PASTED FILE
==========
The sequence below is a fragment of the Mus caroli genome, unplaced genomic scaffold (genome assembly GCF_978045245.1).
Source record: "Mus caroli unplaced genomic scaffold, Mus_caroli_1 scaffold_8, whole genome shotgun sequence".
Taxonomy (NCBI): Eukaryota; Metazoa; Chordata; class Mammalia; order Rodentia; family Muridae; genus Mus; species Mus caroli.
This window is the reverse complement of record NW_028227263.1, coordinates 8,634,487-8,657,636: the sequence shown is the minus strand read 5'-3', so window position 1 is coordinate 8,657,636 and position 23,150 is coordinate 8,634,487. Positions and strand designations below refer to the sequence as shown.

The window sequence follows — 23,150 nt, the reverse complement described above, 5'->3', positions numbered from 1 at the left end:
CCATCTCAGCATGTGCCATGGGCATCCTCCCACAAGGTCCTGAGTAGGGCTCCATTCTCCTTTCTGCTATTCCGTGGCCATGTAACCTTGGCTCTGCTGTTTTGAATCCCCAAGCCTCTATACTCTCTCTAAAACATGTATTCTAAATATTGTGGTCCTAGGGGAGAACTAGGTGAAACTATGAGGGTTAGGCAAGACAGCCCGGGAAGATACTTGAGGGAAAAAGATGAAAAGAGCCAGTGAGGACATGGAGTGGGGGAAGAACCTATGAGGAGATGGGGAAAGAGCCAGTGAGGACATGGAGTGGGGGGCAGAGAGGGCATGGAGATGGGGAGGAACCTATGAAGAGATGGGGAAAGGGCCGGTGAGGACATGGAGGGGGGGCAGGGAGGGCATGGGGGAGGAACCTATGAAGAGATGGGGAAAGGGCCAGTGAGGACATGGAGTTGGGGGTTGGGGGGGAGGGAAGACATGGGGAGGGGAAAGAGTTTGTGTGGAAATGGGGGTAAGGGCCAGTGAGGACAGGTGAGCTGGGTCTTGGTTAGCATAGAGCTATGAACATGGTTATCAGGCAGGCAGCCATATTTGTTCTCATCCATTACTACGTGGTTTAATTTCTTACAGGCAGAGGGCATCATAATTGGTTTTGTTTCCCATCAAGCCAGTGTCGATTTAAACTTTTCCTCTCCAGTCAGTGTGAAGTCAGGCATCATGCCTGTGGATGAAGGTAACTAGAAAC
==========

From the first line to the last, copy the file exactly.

The sequence below is a fragment of the Mus caroli genome, unplaced genomic scaffold (genome assembly GCF_978045245.1).
Source record: "Mus caroli unplaced genomic scaffold, Mus_caroli_1 scaffold_8, whole genome shotgun sequence".
Taxonomy (NCBI): Eukaryota; Metazoa; Chordata; class Mammalia; order Rodentia; family Muridae; genus Mus; species Mus caroli.
This window is the reverse complement of record NW_028227263.1, coordinates 8,634,487-8,657,636: the sequence shown is the minus strand read 5'-3', so window position 1 is coordinate 8,657,636 and position 23,150 is coordinate 8,634,487. Positions and strand designations below refer to the sequence as shown.

The window sequence follows — 23,150 nt, the reverse complement described above, 5'->3', positions numbered from 1 at the left end:
CCATCTCAGCATGTGCCATGGGCATCCTCCCACAAGGTCCTGAGTAGGGCTCCATTCTCCTTTCTGCTATTCCGTGGCCATGTAACCTTGGCTCTGCTGTTTTGAATCCCCAAGCCTCTATACTCTCTCTAAAACATGTATTCTAAATATTGTGGTCCTAGGGGAGAACTAGGTGAAACTATGAGGGTTAGGCAAGACAGCCCGGGAAGATACTTGAGGGAAAAAGATGAAAAGAGCCAGTGAGGACATGGAGTGGGGGAAGAACCTATGAGGAGATGGGGAAAGAGCCAGTGAGGACATGGAGTGGGGGGCAGAGAGGGCATGGAGATGGGGAGGAACCTATGAAGAGATGGGGAAAGGGCCGGTGAGGACATGGAGGGGGGGCAGGGAGGGCATGGGGGAGGAACCTATGAAGAGATGGGGAAAGGGCCAGTGAGGACATGGAGTTGGGGGTTGGGGGGGAGGGAAGACATGGGGAGGGGAAAGAGTTTGTGTGGAAATGGGGGTAAGGGCCAGTGAGGACAGGTGAGCTGGGTCTTGGTTAGCATAGAGCTATGAACATGGTTATCAGGCAGGCAGCCATATTTGTTCTCATCCATTACTACGTGGTTTAATTTCTTACAGGCAGAGGGCATCATAATTGGTTTTGTTTCCCATCAAGCCAGTGTCGATTTAAACTTTTCCTCTCCAGTCAGTGTGAAGTCAGGCATCATGCCTGTGGATGAAGGTAACTAGAAAC